IMF, World Bank to help Kenya get out of dirty cash grey list


Cabinet Secretary, National Treasury & Economic Planning Njuguna Ndung'u. FILE PHOTO | DENNIS ONSONGO | NMG

The Bretton Woods institutions and Western allies have pledged to support Kenya in addressing deficiencies in dealing with money laundering and terrorism financing.

This is after Kenya was last week put on the 'grey list' by the Finance Action Task Force (FATF), the global anti-money laundering watchdog, for lacking safeguards against the flow of dirty cash.

The Treasury Cabinet Secretary Njuguna Ndung’u told the National Assembly’s Debt and Privatisation committee that bilateral and multilateral donors have committed to assist Kenya get out of the woods.

“This morning, I had a meeting of bilateral and multilateral lenders who have expressed support to ensure our country is taken out of the grey list. We have done the legal instruments that established four critical institutions that now need capacity building to effectively combat money laundering, terrorism financing and proliferation of weapons of mass destruction,” Prof Ndung’u said.

“The International Monetary Fund (IMF), the World Bank, the European Union (EU), the United Kingdom, and the United States promised us support to strengthen our institutions, including the Financial Reporting Centre (FRC).”

Kenya was placed on the list of shame along with 23 other countries, subjecting them to enhanced monitoring to ensure compliance with international anti-money laundering (AML), combating the financing of terrorism (CFT), and countering the proliferation of weapons of mass destruction (CPF).

The downgrade also means Kenya might be subjected to stricter due diligence when it is dealing with the rest of the world.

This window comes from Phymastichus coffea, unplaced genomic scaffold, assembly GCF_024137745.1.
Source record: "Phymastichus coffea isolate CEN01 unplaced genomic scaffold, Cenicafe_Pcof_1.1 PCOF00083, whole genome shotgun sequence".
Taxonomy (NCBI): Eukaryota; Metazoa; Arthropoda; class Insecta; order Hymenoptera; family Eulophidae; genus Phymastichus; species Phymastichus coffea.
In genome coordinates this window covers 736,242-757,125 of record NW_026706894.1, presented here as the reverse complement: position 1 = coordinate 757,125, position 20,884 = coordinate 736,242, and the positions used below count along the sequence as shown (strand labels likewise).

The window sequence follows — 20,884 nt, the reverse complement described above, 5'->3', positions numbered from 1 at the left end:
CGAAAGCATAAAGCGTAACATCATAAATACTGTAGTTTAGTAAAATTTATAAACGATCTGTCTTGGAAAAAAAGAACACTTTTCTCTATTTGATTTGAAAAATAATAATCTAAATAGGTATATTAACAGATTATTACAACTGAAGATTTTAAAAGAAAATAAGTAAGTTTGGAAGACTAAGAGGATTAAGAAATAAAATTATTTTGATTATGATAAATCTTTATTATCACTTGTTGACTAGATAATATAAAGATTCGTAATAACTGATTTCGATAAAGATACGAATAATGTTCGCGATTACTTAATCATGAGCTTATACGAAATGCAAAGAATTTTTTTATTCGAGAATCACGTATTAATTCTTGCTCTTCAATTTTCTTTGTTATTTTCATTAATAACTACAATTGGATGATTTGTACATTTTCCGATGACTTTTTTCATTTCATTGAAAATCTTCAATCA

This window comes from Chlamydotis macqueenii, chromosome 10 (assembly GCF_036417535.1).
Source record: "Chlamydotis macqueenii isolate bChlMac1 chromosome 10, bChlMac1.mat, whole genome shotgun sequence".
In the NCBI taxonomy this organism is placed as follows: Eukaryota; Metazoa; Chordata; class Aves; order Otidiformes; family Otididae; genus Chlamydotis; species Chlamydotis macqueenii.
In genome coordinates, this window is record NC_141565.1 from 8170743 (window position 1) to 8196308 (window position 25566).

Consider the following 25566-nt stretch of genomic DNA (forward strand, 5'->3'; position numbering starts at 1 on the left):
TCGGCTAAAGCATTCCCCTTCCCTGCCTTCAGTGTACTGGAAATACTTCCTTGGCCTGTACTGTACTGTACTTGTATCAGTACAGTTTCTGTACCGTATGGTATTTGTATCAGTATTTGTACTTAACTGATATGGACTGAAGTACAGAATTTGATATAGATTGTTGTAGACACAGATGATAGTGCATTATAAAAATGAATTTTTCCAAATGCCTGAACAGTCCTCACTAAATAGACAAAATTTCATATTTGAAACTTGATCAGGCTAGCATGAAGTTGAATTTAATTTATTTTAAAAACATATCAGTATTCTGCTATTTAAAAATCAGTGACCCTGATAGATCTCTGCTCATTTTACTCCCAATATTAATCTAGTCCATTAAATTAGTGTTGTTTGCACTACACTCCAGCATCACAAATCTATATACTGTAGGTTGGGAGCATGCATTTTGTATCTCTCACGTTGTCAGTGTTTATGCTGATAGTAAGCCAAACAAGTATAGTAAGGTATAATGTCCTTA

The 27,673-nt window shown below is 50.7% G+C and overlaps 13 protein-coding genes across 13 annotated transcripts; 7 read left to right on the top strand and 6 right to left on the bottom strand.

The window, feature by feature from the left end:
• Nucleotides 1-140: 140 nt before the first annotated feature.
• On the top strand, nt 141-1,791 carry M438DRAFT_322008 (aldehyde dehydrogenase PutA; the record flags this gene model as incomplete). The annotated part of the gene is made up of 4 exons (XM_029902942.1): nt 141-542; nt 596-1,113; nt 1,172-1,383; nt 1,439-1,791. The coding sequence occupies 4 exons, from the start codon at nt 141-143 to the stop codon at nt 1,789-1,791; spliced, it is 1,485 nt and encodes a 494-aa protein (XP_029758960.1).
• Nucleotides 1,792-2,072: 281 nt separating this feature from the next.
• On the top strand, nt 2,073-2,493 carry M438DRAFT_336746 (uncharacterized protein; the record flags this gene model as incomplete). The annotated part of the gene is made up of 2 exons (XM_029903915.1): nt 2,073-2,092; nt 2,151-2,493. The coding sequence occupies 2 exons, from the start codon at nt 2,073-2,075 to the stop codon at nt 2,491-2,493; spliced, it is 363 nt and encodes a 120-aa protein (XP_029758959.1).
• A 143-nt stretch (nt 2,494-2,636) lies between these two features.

However, Prof Ndung’u told MPs that the placement would not impact Kenya's credit ratings.

“We have got a lot of support from multinational lenders. The greylisting will not worsen our credit ratings. The only thing we need to do is to strengthen our institutions,” Prof Ndung’u said.

The CS said Kenya had already made amendments to the law to strengthen its fight against dirty money and only needed to implement them.

Wajir East MP Mohamed Duale had demanded to know how the greylisting would affect the country's credit listing, concessional borrowing and foreign direct investments.

Prof Ndung’u dismissed the claims by a section of the media that Kenya was placed on the grey list due to its “wash wash” economy.

“I have read an article that indicates we are a ‘wash wash’ economy. That is irresponsible journalism. Our institutions are checking on this but we only need to strengthen their capacity,” he said.

“We are in a very precarious situation as a country. We have the situation in Somalia, South Sudan, Sudan and the Democratic Republic of Congo. People out there say Kenya is their safe haven. The enemy is one step ahead and we need to push the curve ahead and we have the strongest support from our partners.”

Prof Ndung’u said Kenya has not implemented all amendments to the anti-money laundering laws as approved by Parliament.

The FATF flagged Kenya, a financial hub in the region, as a regional hub for illicit gold as well as a transit for drug and wildlife traffickers, with law firms, casinos, and real estate agents being highlighted as some of the enablers of money laundering.

With Uganda removed from the list following recommendations of FATF's fifth plenary meeting, Kenya joined Tanzania and South Sudan in the grey list. Other African countries on the list include Nigeria, South Africa, Mali, Mozambique, Burkina Faso, Senegal and Cameroon.

In 2010, FATF placed Kenya on a list of high-risk countries for delays in enacting laws to tackle criminal financial activity as well as a failure to track money laundering. It was removed from the list four years later.

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